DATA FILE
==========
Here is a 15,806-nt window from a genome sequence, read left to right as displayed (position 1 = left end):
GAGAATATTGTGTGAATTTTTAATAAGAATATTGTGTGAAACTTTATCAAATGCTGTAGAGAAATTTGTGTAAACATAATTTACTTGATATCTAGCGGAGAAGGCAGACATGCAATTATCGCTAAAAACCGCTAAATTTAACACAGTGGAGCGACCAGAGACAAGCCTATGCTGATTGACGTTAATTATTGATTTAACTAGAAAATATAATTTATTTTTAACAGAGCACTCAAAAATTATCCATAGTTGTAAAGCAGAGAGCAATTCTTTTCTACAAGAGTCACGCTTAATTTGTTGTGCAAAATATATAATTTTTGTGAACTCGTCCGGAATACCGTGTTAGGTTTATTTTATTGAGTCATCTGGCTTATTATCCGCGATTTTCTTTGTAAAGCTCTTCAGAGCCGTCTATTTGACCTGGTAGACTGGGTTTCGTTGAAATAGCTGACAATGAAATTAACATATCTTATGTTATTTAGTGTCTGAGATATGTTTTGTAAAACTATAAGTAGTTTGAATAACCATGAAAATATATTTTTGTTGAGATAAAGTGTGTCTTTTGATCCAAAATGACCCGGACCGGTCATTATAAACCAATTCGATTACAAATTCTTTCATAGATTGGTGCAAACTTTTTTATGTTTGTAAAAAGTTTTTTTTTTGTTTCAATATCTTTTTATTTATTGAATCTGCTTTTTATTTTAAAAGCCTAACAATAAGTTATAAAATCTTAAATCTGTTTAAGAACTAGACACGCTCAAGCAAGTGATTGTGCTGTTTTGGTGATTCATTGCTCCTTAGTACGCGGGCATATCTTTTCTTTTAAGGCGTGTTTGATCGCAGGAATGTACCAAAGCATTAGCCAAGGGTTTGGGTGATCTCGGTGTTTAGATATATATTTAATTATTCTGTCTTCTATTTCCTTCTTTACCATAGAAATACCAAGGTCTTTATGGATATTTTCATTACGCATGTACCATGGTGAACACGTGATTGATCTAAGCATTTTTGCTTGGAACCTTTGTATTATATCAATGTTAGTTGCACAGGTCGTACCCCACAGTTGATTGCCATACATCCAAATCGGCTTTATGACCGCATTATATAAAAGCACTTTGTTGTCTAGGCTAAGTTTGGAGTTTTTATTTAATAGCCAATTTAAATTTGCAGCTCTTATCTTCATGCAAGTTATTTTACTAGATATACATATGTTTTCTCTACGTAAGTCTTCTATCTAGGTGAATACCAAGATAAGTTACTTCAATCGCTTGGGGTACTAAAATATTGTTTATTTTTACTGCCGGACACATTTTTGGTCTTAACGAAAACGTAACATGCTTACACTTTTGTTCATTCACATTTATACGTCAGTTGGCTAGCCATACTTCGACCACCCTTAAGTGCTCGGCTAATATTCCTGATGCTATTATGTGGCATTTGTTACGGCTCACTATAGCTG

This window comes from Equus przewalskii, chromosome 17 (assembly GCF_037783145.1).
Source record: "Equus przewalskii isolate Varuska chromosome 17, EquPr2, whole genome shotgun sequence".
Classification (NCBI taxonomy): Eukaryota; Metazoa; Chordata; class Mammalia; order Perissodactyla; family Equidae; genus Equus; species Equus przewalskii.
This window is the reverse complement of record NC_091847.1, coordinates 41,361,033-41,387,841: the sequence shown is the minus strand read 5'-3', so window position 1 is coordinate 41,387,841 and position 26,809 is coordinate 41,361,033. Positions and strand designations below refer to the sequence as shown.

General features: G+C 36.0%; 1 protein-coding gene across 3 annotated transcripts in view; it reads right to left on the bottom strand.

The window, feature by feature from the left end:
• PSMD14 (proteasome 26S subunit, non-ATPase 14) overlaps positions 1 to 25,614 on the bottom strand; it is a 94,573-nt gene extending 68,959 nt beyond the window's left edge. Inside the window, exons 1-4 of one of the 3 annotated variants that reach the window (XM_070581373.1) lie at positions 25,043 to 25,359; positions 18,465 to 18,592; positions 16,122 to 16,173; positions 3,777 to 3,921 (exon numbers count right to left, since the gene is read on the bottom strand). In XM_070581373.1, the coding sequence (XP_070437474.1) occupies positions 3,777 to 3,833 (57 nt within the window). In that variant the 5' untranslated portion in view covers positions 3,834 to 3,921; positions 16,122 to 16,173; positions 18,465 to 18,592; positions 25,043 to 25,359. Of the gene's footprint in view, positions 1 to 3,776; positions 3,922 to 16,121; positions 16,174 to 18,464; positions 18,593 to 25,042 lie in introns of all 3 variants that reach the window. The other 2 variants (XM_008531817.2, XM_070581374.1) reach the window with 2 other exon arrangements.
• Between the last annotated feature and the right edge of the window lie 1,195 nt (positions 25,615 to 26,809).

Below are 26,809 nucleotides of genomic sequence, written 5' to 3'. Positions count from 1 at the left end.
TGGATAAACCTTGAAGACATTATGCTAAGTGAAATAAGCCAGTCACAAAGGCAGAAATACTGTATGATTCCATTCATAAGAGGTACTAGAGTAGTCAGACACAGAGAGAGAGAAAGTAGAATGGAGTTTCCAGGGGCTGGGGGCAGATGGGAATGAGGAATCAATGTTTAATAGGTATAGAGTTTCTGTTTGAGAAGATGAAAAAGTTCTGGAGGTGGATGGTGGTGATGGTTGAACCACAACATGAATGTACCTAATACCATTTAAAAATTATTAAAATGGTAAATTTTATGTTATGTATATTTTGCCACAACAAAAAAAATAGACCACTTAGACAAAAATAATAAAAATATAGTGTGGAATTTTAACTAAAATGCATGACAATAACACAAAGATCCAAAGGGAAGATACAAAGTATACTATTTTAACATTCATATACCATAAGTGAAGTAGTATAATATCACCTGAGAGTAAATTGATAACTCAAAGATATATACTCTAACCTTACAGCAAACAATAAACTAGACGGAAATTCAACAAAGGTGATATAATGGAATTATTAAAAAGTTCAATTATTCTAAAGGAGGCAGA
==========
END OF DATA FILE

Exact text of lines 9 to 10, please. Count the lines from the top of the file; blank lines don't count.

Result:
• PSMD14 (proteasome 26S subunit, non-ATPase 14) overlaps positions 1 to 25,614 on the bottom strand; it is a 94,573-nt gene extending 68,959 nt beyond the window's left edge. Inside the window, exons 1-4 of one of the 3 annotated variants that reach the window (XM_070581373.1) lie at positions 25,043 to 25,359; positions 18,465 to 18,592; positions 16,122 to 16,173; positions 3,777 to 3,921 (exon numbers count right to left, since the gene is read on the bottom strand). In XM_070581373.1, the coding sequence (XP_070437474.1) occupies positions 3,777 to 3,833 (57 nt within the window). In that variant the 5' untranslated portion in view covers positions 3,834 to 3,921; positions 16,122 to 16,173; positions 18,465 to 18,592; positions 25,043 to 25,359. Of the gene's footprint in view, positions 1 to 3,776; positions 3,922 to 16,121; positions 16,174 to 18,464; positions 18,593 to 25,042 lie in introns of all 3 variants that reach the window. The other 2 variants (XM_008531817.2, XM_070581374.1) reach the window with 2 other exon arrangements.
• Between the last annotated feature and the right edge of the window lie 1,195 nt (positions 25,615 to 26,809).